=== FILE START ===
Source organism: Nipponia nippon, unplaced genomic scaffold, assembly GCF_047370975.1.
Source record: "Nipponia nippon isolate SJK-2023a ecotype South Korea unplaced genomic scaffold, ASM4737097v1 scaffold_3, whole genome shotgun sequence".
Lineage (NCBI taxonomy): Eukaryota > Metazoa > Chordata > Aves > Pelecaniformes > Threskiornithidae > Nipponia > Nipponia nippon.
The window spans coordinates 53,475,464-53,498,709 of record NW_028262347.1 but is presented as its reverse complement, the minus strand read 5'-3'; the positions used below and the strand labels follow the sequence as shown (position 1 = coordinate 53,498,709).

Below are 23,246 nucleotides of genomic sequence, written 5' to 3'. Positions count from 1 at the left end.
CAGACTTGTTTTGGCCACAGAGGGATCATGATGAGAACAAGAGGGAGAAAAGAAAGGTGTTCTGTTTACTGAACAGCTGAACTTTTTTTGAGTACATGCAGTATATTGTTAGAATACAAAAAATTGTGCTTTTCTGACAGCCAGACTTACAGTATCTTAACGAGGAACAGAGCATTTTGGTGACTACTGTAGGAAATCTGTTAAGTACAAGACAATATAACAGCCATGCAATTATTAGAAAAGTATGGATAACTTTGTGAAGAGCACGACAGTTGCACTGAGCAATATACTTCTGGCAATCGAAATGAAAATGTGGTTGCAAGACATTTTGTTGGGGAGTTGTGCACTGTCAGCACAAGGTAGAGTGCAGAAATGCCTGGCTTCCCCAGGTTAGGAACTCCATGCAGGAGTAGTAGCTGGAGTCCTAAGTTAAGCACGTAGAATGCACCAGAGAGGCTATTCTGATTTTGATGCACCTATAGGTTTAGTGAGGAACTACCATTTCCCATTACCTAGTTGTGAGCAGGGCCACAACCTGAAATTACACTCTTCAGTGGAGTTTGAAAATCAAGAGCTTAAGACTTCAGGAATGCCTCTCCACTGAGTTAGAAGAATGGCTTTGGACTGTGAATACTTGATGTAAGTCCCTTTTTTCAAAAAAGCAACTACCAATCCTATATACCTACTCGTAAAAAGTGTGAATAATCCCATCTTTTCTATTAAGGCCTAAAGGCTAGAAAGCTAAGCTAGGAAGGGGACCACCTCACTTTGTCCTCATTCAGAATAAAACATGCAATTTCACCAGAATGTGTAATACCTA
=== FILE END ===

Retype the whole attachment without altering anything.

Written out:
Source organism: Nipponia nippon, unplaced genomic scaffold, assembly GCF_047370975.1.
Source record: "Nipponia nippon isolate SJK-2023a ecotype South Korea unplaced genomic scaffold, ASM4737097v1 scaffold_3, whole genome shotgun sequence".
Lineage (NCBI taxonomy): Eukaryota > Metazoa > Chordata > Aves > Pelecaniformes > Threskiornithidae > Nipponia > Nipponia nippon.
The window spans coordinates 53,475,464-53,498,709 of record NW_028262347.1 but is presented as its reverse complement, the minus strand read 5'-3'; the positions used below and the strand labels follow the sequence as shown (position 1 = coordinate 53,498,709).

Below are 23,246 nucleotides of genomic sequence, written 5' to 3'. Positions count from 1 at the left end.
CAGACTTGTTTTGGCCACAGAGGGATCATGATGAGAACAAGAGGGAGAAAAGAAAGGTGTTCTGTTTACTGAACAGCTGAACTTTTTTTGAGTACATGCAGTATATTGTTAGAATACAAAAAATTGTGCTTTTCTGACAGCCAGACTTACAGTATCTTAACGAGGAACAGAGCATTTTGGTGACTACTGTAGGAAATCTGTTAAGTACAAGACAATATAACAGCCATGCAATTATTAGAAAAGTATGGATAACTTTGTGAAGAGCACGACAGTTGCACTGAGCAATATACTTCTGGCAATCGAAATGAAAATGTGGTTGCAAGACATTTTGTTGGGGAGTTGTGCACTGTCAGCACAAGGTAGAGTGCAGAAATGCCTGGCTTCCCCAGGTTAGGAACTCCATGCAGGAGTAGTAGCTGGAGTCCTAAGTTAAGCACGTAGAATGCACCAGAGAGGCTATTCTGATTTTGATGCACCTATAGGTTTAGTGAGGAACTACCATTTCCCATTACCTAGTTGTGAGCAGGGCCACAACCTGAAATTACACTCTTCAGTGGAGTTTGAAAATCAAGAGCTTAAGACTTCAGGAATGCCTCTCCACTGAGTTAGAAGAATGGCTTTGGACTGTGAATACTTGATGTAAGTCCCTTTTTTCAAAAAAGCAACTACCAATCCTATATACCTACTCGTAAAAAGTGTGAATAATCCCATCTTTTCTATTAAGGCCTAAAGGCTAGAAAGCTAAGCTAGGAAGGGGACCACCTCACTTTGTCCTCATTCAGAATAAAACATGCAATTTCACCAGAATGTGTAATACCTA